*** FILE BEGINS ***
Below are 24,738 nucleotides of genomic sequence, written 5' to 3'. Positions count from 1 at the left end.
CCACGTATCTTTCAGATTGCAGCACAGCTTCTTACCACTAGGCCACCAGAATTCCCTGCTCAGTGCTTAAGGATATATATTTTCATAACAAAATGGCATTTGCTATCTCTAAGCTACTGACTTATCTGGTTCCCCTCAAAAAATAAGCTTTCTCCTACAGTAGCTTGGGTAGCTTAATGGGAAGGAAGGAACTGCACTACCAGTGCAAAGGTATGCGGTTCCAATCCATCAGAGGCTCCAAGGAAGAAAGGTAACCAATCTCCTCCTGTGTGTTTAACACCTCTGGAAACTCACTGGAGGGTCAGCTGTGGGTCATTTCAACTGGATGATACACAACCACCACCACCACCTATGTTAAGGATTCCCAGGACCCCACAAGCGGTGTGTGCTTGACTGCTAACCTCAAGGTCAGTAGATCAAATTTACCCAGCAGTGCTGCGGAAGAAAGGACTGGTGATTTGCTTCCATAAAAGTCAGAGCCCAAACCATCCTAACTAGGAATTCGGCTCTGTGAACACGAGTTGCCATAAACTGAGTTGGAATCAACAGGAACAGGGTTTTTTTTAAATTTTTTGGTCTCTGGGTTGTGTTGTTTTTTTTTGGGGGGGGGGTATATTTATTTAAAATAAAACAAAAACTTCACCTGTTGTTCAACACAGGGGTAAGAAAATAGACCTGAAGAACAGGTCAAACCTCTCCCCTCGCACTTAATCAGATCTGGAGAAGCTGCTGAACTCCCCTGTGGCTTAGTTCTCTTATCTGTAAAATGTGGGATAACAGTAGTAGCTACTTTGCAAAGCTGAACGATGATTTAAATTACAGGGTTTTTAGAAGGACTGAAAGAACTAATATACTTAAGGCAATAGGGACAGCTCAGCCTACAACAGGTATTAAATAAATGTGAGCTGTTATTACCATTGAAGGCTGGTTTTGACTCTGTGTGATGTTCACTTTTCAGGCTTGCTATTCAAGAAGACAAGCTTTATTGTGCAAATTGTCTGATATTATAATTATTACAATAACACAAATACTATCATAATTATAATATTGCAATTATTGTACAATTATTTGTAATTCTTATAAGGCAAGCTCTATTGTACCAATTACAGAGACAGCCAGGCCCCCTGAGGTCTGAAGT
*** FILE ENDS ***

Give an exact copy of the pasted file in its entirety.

Below are 24,738 nucleotides of genomic sequence, written 5' to 3'. Positions count from 1 at the left end.
CCACGTATCTTTCAGATTGCAGCACAGCTTCTTACCACTAGGCCACCAGAATTCCCTGCTCAGTGCTTAAGGATATATATTTTCATAACAAAATGGCATTTGCTATCTCTAAGCTACTGACTTATCTGGTTCCCCTCAAAAAATAAGCTTTCTCCTACAGTAGCTTGGGTAGCTTAATGGGAAGGAAGGAACTGCACTACCAGTGCAAAGGTATGCGGTTCCAATCCATCAGAGGCTCCAAGGAAGAAAGGTAACCAATCTCCTCCTGTGTGTTTAACACCTCTGGAAACTCACTGGAGGGTCAGCTGTGGGTCATTTCAACTGGATGATACACAACCACCACCACCACCTATGTTAAGGATTCCCAGGACCCCACAAGCGGTGTGTGCTTGACTGCTAACCTCAAGGTCAGTAGATCAAATTTACCCAGCAGTGCTGCGGAAGAAAGGACTGGTGATTTGCTTCCATAAAAGTCAGAGCCCAAACCATCCTAACTAGGAATTCGGCTCTGTGAACACGAGTTGCCATAAACTGAGTTGGAATCAACAGGAACAGGGTTTTTTTTAAATTTTTTGGTCTCTGGGTTGTGTTGTTTTTTTTTGGGGGGGGGGTATATTTATTTAAAATAAAACAAAAACTTCACCTGTTGTTCAACACAGGGGTAAGAAAATAGACCTGAAGAACAGGTCAAACCTCTCCCCTCGCACTTAATCAGATCTGGAGAAGCTGCTGAACTCCCCTGTGGCTTAGTTCTCTTATCTGTAAAATGTGGGATAACAGTAGTAGCTACTTTGCAAAGCTGAACGATGATTTAAATTACAGGGTTTTTAGAAGGACTGAAAGAACTAATATACTTAAGGCAATAGGGACAGCTCAGCCTACAACAGGTATTAAATAAATGTGAGCTGTTATTACCATTGAAGGCTGGTTTTGACTCTGTGTGATGTTCACTTTTCAGGCTTGCTATTCAAGAAGACAAGCTTTATTGTGCAAATTGTCTGATATTATAATTATTACAATAACACAAATACTATCATAATTATAATATTGCAATTATTGTACAATTATTTGTAATTCTTATAAGGCAAGCTCTATTGTACCAATTACAGAGACAGCCAGGCCCCCTGAGGTCTGAAGT